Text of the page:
Nothing broke. My griddle just likes to protest every time it wakes up.
I watched the little orange light next to the heat controller: It would go out once the griddle heated to 400 degrees.
I still had a few lumps in my batter to mix out, so I was in no big rush. I mix mine from a box of Bisquick. Nothing fancy. A couple eggs. A cup of milk. I’m golden.
I don’t do pancakes from scratch the way my dad’s mother used to. She had a secret recipe for buckwheat pancakes passed down from her mother—although, like everything my grandmother cooked, she’d profess that her pancakes never tasted as good as her mother’s. My brother and I thought they tasted just fine.
For whatever reasons, the buckwheat pancakes required refrigeration overnight. Sometimes when we went to my grandparents’ to visit, my grandmother would remember to mix up a batch for us before bedtime. Then she’d make us each a cup of Ovaltine and hustle us off to bed and we’d dream sweet buckwheat dreams in anticipation of the morning.
Sometimes she’d forget, though. We wouldn’t know until morning. We’d wake up and trundle down to the kitchen, and our grandmother would go to fetch the batter from the fridge and suddenly hiss a harsh “Sugar!” Those would be the mornings we’d eat juicy orange halves, scooping out the citrusy pulp with spoons that had serrated tips.
As it happens, I come from a family of legendary pancake makers.
My stepmother used to break out paper pouches of Robin Hood pancake mix and pour flapjacks as big as the pan. We’d challenge her to make the biggest pancakes possible, and time after time, she rose to the occasion. How she flipped those Paul Bunyon-sized flapjacks, I still don’t know. Perhaps being from Maine gave her special Bunyon-like flapjack flipping powers.
On my mom’s side of the family, my mom’s sister, is the reigning queen of ’cakes. As kids, my brother and I spent a lot of time at my aunt’s. We clamored for her pancakes, which were oh-so-fluffy and light and to-die for, and she would always oblige.
My Aunt Barbara—“AB,” as we call her—stood at the griddle with her glasses still on, as though the science of pancake making required the kind of extra attention and intelligence that only glasses can give a person. She was a scientist, after all. Her pancakes, however, represented art of the highest order. They are, hands down, The Best Pancakes Ever.
AB hovered over the griddle with spatula in hand, holding it straight up as though it were a flyswatter ready to slam into action. With a few deft scientist/ninja moves, she’d flip all the pancakes in orderly fashion, and keep right on visiting with us. She’d cook and visit and laugh. She has always had a wonderful, robust laugh. Fewer things make a childhood more memorable than a kitchen full of laughter.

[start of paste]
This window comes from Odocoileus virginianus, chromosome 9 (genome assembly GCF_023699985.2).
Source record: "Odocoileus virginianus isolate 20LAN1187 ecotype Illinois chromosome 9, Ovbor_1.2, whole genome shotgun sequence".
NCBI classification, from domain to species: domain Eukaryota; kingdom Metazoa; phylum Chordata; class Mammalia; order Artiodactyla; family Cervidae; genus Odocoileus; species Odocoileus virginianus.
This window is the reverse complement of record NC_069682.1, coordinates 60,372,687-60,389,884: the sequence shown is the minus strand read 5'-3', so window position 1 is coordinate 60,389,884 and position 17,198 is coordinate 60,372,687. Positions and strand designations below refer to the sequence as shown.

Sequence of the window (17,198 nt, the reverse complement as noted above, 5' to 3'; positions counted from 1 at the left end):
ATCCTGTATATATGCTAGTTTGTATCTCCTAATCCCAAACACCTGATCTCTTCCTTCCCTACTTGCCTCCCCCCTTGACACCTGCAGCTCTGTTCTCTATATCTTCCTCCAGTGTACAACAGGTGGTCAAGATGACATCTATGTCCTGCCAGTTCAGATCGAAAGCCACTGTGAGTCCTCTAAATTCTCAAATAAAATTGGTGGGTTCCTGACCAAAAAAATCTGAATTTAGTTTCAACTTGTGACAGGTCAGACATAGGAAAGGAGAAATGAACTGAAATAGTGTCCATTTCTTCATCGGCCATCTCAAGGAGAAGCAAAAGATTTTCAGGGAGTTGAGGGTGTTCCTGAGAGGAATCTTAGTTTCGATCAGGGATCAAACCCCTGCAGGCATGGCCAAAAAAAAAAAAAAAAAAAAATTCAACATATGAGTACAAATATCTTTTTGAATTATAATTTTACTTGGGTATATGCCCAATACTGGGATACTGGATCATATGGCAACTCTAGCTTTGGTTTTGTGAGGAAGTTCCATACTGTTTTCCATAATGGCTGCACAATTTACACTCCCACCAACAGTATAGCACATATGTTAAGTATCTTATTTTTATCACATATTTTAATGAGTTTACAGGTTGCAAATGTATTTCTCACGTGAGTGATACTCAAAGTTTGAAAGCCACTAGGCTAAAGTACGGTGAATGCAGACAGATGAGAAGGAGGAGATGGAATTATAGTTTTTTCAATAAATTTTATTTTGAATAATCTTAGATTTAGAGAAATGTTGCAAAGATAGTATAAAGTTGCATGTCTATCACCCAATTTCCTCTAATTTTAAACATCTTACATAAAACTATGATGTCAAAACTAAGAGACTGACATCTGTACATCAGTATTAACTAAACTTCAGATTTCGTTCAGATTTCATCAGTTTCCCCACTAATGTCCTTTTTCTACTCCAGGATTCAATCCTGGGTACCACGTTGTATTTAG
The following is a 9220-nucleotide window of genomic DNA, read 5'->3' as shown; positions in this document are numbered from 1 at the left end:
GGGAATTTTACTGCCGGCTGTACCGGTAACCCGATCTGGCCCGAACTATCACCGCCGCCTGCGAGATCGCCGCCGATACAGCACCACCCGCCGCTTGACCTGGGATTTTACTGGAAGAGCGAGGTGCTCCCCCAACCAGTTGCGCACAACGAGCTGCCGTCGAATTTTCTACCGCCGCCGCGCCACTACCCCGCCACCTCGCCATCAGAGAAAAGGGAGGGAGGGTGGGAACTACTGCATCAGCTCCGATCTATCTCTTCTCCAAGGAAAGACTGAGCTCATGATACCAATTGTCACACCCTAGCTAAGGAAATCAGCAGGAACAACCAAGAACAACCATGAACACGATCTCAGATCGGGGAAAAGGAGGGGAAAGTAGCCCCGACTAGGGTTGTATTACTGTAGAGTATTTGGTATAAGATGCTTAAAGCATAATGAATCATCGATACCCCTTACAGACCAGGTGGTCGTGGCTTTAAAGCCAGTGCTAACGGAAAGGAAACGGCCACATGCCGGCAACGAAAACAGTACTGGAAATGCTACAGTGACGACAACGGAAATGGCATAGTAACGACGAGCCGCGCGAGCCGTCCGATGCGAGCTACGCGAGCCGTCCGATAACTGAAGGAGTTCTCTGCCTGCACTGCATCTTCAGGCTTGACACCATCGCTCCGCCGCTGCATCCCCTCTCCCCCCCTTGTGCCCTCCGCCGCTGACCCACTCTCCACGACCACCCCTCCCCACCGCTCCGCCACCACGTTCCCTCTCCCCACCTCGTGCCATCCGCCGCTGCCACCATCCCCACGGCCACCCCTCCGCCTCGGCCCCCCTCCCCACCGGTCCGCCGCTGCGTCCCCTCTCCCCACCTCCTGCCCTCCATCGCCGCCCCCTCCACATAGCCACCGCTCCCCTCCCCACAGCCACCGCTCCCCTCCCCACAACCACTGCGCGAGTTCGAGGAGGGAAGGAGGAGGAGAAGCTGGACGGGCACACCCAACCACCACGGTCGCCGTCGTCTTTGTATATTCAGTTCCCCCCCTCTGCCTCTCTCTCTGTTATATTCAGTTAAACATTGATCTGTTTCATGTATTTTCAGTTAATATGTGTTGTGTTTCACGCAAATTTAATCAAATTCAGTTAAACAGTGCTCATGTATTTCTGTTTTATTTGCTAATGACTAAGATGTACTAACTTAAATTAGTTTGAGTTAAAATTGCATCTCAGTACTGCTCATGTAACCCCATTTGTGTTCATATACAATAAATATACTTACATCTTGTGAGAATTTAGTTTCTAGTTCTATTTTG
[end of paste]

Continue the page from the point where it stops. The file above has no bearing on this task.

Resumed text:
Fewer things make pancakes so delicious, too. I am convinced that laugher was the special ingredient that made her pancakes so good.
That’s certainly why my grandfather’s pancakes tasted so good despite being the worst pancakes ever.
My mom’s father had a recipe he whipped up from scratch and every so often, when he’d stay with us, he’d whip up a batch. My brother and I sat at the kitchen table, eager for another of my grandfather’s pancake adventures.
As he cooked, he regaled us with stories about his service in World War Two. Health issues forced him to serve behind the lines: he could hardly hear out of one ear and could hardly see out of one eye. He insisted they take him even though he couldn’t pass the physical, so they put him to work for the commissary department. We was kind of like a Radar O’Reilly, and he was full of zany exploits.
We heard stories about France, and smuggling candy bars out for his buddies on active duty, and soldiers lighting up with delight when they’d get a letter from their sweetheart back home. Through a crowd, he once saw what he thought was the top of Winston Churchill’s head.
He told one story about a time a bunch of servicemen got in a line to get kisses from pretty French girls—for reasons, today, I can’t remember—and after he and his buddy got their kisses, they ran to the back of the line so they could get another turn.
As he told his stories, he made his pancakes, always in a skillet on the stove rather than on the pancake griddle. He paid them little heed as he cooked them. Inevitably, the pancakes always came out burned on the outside and gooey on the inside—a culinary contradiction that still puzzles me to this day.
But it didn’t matter one whit. He probably could’ve ladled spoonfuls of batter onto my plate and, with enough syrup, I’d have eaten it. On those occasions, it was his stories that were delicious, not the pancakes, which were edible but incidental. I have no fonder memories of childhood than those breakfasts of burned-n-gooey pancakes that the three of us shared.
Today, I carry on the family tradition about once a week. I’m not much of a breakfast eater, but I’ll mix up a batch in the evenings sometime. It makes a perfect little dinner for two: Me and Aunt Jemima. Or, sometimes, me and Mrs. Butterworth. (Ironic that both syrup mavens resemble each other so much.) I call it “bedtime breakfast.”
I don’t cook much, and I don’t cook well, but I sure can cook pancakes.